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23 October in the History of Psychology
On October 23:
1247 — The priory of St. Mary of Bethlehem, later to become Bethlehem Hospital, was founded on land donated by Simon FitzMary at Bishopsgate Without, London. This original site is now located under the Liverpool Street railway station. Bethlehem Hospital, or "Bedlam," later became notorious for its neglectful care of people with mental illness. The priory was first used to house "distracted persons" in around the year 1377.
1883 — The first state mental hospital in Oregon, the Oregon State Hospital in Salem, was opened with the admission of 320 patients. The first legislative authorization for the construction of the hospital was passed on October 25, 1880. Before construction of the state mental hospital, Oregonians with mental illness were cared for in a private mental hospital in Portland at state expense.
1885 — Albert T. Poffenberger was born. His interests were in applied and physiological psychology, with specialization in studies of gustation, fatigue, transfer of training, drug effects, and the speed of nervous conduction. He was the last president of the American Association for Applied Psychology and urged its unification with the APA to form the modern APA in 1945. APA President, 1935.
1886 — Edwin Garrigues Boring was born. Boring worked in the areas of sensation, perception, and cognition, but he is best known as a teacher and historian of psychology. His book A History of Experimental Psychology has been a standard text and reference work since its publication in 1929. APA President, 1928; American Psychological Foundation Gold Medal, 1959.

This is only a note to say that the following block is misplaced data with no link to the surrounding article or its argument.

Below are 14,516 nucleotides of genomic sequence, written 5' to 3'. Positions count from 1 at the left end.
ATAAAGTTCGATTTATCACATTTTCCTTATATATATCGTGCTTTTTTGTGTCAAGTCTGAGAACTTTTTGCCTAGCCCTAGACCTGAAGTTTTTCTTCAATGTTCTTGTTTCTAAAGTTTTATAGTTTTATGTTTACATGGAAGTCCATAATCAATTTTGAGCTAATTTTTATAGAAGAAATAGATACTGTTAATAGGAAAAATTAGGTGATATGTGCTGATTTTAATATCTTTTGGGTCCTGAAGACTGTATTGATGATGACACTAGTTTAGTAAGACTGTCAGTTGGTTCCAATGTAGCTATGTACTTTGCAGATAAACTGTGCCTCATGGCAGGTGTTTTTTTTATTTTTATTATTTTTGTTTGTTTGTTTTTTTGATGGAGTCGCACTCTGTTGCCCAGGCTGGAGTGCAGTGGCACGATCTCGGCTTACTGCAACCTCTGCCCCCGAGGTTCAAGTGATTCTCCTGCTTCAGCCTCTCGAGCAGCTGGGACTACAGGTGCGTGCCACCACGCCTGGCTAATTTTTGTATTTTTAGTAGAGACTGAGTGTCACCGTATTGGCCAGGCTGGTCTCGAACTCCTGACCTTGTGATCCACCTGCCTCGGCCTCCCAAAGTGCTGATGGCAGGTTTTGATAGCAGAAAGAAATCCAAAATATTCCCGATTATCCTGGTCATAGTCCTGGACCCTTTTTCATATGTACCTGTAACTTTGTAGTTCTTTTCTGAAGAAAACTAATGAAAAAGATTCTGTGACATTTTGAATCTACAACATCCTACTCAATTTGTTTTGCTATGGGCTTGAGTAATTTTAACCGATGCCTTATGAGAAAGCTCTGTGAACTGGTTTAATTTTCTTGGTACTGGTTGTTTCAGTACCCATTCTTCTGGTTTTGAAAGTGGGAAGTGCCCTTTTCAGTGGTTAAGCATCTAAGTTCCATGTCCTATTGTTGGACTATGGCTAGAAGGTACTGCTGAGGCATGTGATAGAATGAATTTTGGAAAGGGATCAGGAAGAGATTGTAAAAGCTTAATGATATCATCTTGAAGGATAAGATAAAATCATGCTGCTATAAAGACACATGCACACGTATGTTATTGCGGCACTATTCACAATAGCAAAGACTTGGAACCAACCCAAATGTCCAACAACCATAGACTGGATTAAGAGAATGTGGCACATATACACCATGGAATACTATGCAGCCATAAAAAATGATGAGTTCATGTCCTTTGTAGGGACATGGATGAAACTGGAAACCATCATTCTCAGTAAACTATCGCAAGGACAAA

1889 — Frieda Fromm-Reichmann was born. Founder of the Psychoanalytic Institute of Southwest Germany, Fromm-Reichmann was the model for the therapist in the book I Never Promised You a Rose Garden, by a former patient, Joanne Greenberg. The first editions of the book were published under the pen name of Hannah Green.
1891 — Johann F. Herbart's Textbook in Psychology (Smith translation) was published in the United States.
1897 — Harold H. Anderson was born. Anderson conducted early studies of personality style, focusing on "dominative" and "integrative" styles in children and teachers. He was a pioneer of the field of clinical child psychology. With Gladys L. Anderson, he wrote the widely used Introduction to Projective Techniques (1951).
1948 — The first regular meeting of the North Carolina Psychological Association was held. Annual dues were $1.50.
1957 — Ernest J. McCormick's landmark book Human Engineering was published. In later revisions the book was titled Human Factors in Engineering and Design.
1963 — The New England Psychological Association was incorporated. Herbert J. Hoffmann was president of the board of directors.
1972 — The Pennsylvania Board of Examiners in Psychology was appointed. The board was created by state law on March 23, 1972. The first meeting of the board was held March 9, 1973. Pennsylvania allowed the board to meet for only 2 days every other month, allowed licensure of masters degree practitioners, and set a deadline of November 23, 1973 for approval of "grandfather" applications. The board was overwhelmed by the resulting crush of applications.